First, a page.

This article has been updated to correct the spelling of Amy Daugherty’s name.
If Alaska state leaders can’t resolve an impasse over the budget, large swaths of state government will shut down in July. That could include Alaska’s lucrative summer salmon fisheries, which is causing concern across coastal communities.
Southeast Alaska’s summer salmon troll fishery opens July 1. That’s the same day nearly 15,000 state workers could be out of work. Among those is Grant Hagerman, a state fisheries biologist managing the fishery from Sitka.
“We’re planning not to be here on July 1 unless we hear differently,” Hagerman says. “And with that, that summer fishery does not commence.”
Many of Alaska’s fisheries are operated by emergency order. That means fisheries open and close based on real-time data and biologists like Hagerman’s professional judgment. But he’s not part of the special class of state employees that would keep their jobs even in the shutdown — public safety or public health workers.
“You would think that we would have had a message, maybe from administration, just saying ‘Here are the exempt or partially exempt or whatever job classes that could remain open,’ but we didn’t get anything like that. I think it’s just pink slips across the board if they don’t pass so just — it’s really scary, you know, not just for us losing our jobs, but I mean, we manage a fishery with 1,000 permit holders and Southeast so it affects a lot of people.” Hagerman adds: “But I have faith that they’ll get something agreed to.”
Even at the top of the ladder agency leaders say they don’t have many answers. Rick Green, a special assistant to the commissioner of the Alaska Department of Fish and Game, says this is the closest his agency has come to actually shutting down.
“We as a state are on uncharted ground, because I think last time — the closest it ever got resolved was nine days before, or eight days before,” Green says. “So we’re closer than we’ve ever been before.”
Green says the department is operating with the hope that the budget discussion will be resolved before that deadline: “It’s a big question, but it’s one that we’re not addressing, and we’re hoping with best intent that this comes to a resolve and we don’t have to change anything.”
This lack of clarity is stressful for everyone in the industry, says Amy Daugherty, executive director of the Alaska Trollers Association.
“Here’s the bottom line — many of our guys [commercial trollers] head out of town in preparation for the July 1 opening a few days in advance, obviously. And we’re coming right up on that within the next few days,” Daugherty explains, “So, you know, this is incredible that we’re going to be so directly impacted by these huge decisions, which, you know, are way over our head.”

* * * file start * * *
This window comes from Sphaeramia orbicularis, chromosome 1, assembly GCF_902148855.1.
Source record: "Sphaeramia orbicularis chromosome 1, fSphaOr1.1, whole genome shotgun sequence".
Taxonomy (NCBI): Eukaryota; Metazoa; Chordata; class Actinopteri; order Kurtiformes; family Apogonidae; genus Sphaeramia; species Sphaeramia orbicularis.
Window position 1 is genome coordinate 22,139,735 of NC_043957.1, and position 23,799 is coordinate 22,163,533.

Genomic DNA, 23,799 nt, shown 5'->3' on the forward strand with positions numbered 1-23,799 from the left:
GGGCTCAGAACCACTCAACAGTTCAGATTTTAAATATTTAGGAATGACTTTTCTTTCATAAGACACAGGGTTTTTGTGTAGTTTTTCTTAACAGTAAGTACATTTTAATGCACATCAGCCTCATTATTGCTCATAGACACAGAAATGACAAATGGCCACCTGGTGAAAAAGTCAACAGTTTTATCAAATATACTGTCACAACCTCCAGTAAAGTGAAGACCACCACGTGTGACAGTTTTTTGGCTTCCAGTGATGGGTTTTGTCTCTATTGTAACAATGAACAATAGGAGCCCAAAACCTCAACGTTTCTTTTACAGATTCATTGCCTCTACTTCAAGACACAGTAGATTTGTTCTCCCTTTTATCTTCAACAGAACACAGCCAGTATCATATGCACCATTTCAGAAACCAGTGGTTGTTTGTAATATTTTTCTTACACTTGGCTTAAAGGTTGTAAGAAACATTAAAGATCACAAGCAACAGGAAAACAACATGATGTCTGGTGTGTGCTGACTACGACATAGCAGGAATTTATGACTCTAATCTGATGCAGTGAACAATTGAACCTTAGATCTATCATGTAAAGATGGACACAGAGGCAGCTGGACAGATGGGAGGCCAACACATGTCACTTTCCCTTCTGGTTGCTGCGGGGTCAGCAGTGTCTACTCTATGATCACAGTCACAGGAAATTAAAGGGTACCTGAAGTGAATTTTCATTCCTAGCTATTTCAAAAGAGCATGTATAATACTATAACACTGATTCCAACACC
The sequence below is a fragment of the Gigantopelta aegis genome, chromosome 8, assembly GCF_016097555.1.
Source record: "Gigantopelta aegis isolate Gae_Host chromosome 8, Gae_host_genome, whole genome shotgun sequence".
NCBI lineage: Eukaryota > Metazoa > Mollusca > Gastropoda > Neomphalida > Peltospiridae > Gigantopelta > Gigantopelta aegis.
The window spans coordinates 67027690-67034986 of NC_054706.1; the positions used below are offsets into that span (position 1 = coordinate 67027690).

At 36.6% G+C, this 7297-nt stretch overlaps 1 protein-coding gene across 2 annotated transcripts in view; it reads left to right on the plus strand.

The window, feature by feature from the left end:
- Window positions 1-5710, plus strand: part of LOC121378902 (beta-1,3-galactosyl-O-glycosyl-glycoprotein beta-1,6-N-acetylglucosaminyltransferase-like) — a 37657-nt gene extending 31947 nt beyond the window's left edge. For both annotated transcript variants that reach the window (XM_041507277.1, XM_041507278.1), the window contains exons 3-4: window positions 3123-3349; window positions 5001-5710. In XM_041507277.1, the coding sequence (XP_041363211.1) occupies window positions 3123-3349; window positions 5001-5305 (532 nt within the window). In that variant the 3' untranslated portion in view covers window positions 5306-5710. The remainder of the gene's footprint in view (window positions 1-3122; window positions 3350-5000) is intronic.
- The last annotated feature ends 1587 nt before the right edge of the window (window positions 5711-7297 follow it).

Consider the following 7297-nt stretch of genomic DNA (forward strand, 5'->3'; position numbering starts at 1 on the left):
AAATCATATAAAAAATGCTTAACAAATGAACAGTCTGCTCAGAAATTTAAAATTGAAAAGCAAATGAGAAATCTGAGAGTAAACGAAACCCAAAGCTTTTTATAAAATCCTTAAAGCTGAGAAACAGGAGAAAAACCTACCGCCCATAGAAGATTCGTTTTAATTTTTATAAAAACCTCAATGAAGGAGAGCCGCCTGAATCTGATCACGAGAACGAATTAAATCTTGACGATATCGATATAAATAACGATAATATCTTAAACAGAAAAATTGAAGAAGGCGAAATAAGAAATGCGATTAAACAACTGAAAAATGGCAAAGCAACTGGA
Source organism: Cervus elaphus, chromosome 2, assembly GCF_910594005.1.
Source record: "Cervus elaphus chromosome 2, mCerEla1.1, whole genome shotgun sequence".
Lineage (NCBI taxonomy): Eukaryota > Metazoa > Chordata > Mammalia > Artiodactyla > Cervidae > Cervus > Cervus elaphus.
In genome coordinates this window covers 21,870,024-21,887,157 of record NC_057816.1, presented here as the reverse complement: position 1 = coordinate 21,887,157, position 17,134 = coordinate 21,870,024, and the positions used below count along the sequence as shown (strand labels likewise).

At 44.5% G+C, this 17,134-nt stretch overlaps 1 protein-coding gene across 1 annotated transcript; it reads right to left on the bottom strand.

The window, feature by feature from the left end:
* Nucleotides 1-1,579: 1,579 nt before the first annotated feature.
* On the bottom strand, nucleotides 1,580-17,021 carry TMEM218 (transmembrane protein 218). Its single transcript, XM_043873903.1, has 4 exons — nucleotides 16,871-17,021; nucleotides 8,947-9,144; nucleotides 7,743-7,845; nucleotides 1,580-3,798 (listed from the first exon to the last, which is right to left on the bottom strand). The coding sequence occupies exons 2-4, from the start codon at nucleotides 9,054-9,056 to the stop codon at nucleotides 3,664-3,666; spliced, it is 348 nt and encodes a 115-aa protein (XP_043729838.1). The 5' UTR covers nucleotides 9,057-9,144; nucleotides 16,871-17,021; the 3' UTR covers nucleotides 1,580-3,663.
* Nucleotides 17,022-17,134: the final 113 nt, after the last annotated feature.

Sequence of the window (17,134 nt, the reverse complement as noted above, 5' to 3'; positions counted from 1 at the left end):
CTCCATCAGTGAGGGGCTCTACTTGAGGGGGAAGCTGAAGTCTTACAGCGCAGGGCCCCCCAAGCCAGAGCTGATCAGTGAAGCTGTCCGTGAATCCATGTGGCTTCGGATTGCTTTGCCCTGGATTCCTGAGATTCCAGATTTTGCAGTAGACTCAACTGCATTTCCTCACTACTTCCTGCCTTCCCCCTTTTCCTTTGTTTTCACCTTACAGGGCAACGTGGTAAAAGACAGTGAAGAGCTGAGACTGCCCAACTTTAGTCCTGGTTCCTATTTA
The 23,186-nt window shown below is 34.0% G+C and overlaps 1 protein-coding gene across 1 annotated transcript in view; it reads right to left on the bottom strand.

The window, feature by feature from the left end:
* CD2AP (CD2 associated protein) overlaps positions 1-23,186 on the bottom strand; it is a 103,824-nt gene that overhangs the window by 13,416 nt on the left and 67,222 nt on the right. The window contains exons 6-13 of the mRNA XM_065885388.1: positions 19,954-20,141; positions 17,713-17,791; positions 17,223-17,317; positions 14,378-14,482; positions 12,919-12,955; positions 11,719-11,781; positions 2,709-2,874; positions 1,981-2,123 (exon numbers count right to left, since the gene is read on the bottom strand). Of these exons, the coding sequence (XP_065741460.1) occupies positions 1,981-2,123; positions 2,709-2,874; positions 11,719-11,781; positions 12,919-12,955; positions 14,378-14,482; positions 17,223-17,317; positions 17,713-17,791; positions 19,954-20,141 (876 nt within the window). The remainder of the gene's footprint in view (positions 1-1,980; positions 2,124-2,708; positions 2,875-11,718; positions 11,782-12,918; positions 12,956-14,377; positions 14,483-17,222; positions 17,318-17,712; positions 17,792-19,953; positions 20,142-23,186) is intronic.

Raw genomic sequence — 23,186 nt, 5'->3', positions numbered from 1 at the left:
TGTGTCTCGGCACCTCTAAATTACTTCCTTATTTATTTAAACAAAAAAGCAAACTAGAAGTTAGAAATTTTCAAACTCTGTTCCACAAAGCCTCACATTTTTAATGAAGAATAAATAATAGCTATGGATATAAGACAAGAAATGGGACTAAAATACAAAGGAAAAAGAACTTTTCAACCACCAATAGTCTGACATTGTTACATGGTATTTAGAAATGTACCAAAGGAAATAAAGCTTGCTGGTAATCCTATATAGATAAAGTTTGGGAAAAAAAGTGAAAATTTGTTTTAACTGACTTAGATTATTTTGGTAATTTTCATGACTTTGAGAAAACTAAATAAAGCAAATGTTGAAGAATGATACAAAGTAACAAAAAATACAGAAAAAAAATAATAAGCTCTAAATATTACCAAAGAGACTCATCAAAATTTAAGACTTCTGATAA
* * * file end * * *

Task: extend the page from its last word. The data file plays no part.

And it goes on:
Ketchikan Rep. Dan Ortiz — an independent — says he and most of his legislative peers understand the gravity of the situation.
“Any kind of commercial fishing where it requires management — on-site management of the department — is in jeopardy,” Ortiz said Wednesday morning.
The main sticking point he says was a procedural vote in which four Republican House members refused to set the effective date of the budget to July 1. It’s part of a larger battle over the size of Permanent Fund dividend checks for Alaskans.
“And so therefore, we are where we are,” Ortiz explains. “We all are aware that if we can get that thing done, or if we can convince the governor that he doesn’t have to have it done in order for him to enact the budget, either those two things would prevent a government shutdown.”
The economic impact of shutting down Alaska’s lucrative commercial salmon season would be huge, especially in places like Bristol Bay which peaks in July.
Dan Lesh, a Juneau-based fisheries consultant with McKinley Research, looked at the value of salmon landed over the past five years. He says that on average about $316 million worth of salmon is typically taken in the month of July alone: “Over 50% — 52% — over the last five years of the value of our overall salmon harvest for the year was in the month of July, and that’s value to the fishermen,” Lesh says.
And even if state workers go back to work just a week or so late, the damage could be done. That’s because most salmon species are heading towards rivers and streams. It’s not possible for the fishing fleet to get a second chance for intercepting a lot of them.
“The only species that harvest could maybe be made up for would be king salmon,” Lesh says. “You could have some of those — good portion of those harvests are not necessarily heading to their home river, but the other fisheries are all timed to runs that are as a fish are entering spawning habitat. So they’re not available for harvest later on in the summer.”
The potential $316 million loss in payments to fishermen doesn’t include the possible impacts to seafood processors and other shoreside support for Alaska’s commercial fleet.
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